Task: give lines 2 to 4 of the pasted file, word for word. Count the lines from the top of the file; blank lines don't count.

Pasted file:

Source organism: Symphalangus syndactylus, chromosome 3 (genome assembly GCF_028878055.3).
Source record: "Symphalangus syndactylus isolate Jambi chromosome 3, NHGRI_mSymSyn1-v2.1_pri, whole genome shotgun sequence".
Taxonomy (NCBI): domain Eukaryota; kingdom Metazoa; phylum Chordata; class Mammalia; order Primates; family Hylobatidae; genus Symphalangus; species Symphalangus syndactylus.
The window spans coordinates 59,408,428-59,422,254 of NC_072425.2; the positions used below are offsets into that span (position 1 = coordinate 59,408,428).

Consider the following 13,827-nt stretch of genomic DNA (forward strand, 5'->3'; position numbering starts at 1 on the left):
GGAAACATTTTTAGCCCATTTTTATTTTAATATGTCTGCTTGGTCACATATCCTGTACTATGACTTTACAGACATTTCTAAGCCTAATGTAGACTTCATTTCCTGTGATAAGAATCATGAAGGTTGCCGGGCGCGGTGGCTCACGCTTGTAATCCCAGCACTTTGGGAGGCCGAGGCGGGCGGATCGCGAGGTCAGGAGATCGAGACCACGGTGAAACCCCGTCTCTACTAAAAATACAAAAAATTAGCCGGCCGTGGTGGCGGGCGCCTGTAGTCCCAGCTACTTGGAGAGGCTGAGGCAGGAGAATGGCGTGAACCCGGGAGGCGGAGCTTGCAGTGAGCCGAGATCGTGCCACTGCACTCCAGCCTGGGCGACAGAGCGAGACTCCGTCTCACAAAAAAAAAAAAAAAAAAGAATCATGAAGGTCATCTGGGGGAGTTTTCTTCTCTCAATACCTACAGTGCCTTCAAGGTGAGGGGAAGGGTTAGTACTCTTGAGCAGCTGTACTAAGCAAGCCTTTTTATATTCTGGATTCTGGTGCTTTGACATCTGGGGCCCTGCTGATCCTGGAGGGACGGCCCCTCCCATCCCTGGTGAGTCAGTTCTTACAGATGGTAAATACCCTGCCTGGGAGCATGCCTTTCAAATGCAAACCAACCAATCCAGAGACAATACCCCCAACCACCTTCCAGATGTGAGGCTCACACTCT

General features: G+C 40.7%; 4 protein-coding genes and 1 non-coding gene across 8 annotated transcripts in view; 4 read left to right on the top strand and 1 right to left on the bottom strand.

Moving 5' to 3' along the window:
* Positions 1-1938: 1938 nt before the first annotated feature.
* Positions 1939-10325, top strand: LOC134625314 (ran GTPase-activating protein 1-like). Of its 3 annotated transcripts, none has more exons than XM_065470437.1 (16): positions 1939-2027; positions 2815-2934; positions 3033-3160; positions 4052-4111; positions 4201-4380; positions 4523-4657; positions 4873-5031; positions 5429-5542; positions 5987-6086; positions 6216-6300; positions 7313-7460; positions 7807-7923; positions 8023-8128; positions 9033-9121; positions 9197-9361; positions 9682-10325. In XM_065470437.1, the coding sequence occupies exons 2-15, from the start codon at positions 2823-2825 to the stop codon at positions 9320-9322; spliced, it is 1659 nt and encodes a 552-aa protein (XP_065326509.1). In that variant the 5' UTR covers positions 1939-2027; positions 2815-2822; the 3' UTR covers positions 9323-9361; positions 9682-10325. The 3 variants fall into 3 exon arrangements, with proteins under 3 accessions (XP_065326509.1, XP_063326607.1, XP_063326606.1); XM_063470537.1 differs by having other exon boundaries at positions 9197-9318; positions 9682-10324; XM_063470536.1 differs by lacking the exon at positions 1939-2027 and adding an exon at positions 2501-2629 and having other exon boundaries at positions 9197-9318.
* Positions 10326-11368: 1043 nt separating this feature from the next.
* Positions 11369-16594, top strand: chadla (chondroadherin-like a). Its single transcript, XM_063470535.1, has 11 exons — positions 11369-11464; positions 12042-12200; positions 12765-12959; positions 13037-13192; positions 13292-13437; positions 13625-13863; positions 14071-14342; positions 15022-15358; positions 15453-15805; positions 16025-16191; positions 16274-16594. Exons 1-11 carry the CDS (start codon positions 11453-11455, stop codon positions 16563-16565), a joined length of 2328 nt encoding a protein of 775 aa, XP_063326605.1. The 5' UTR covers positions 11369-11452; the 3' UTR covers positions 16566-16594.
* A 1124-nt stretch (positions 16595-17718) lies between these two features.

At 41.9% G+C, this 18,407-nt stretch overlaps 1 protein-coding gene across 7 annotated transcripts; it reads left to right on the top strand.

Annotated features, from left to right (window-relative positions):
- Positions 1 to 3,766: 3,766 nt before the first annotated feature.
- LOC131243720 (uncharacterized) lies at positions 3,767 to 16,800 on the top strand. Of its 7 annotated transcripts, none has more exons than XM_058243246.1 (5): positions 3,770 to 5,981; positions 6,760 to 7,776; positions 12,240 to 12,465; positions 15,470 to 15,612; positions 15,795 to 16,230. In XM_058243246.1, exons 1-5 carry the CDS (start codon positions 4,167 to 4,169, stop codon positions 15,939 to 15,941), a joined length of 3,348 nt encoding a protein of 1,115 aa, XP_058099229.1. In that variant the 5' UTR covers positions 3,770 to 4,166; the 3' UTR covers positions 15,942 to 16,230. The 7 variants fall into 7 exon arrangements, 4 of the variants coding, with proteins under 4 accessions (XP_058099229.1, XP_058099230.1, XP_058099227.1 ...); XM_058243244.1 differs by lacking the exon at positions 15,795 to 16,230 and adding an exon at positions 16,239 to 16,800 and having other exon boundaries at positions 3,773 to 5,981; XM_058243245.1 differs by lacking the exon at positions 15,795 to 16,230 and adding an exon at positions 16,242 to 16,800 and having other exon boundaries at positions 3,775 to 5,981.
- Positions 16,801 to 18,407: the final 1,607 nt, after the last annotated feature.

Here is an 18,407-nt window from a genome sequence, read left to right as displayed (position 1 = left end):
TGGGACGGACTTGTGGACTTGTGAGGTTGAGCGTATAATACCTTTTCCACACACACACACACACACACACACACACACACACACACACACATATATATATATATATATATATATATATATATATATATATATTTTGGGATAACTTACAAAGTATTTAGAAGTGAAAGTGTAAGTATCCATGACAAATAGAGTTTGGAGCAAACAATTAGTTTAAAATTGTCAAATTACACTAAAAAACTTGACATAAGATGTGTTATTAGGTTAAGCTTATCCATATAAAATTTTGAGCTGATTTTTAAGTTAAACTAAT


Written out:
Source record: "Symphalangus syndactylus isolate Jambi chromosome 3, NHGRI_mSymSyn1-v2.1_pri, whole genome shotgun sequence".
Taxonomy (NCBI): domain Eukaryota; kingdom Metazoa; phylum Chordata; class Mammalia; order Primates; family Hylobatidae; genus Symphalangus; species Symphalangus syndactylus.
The window spans coordinates 59,408,428-59,422,254 of NC_072425.2; the positions used below are offsets into that span (position 1 = coordinate 59,408,428).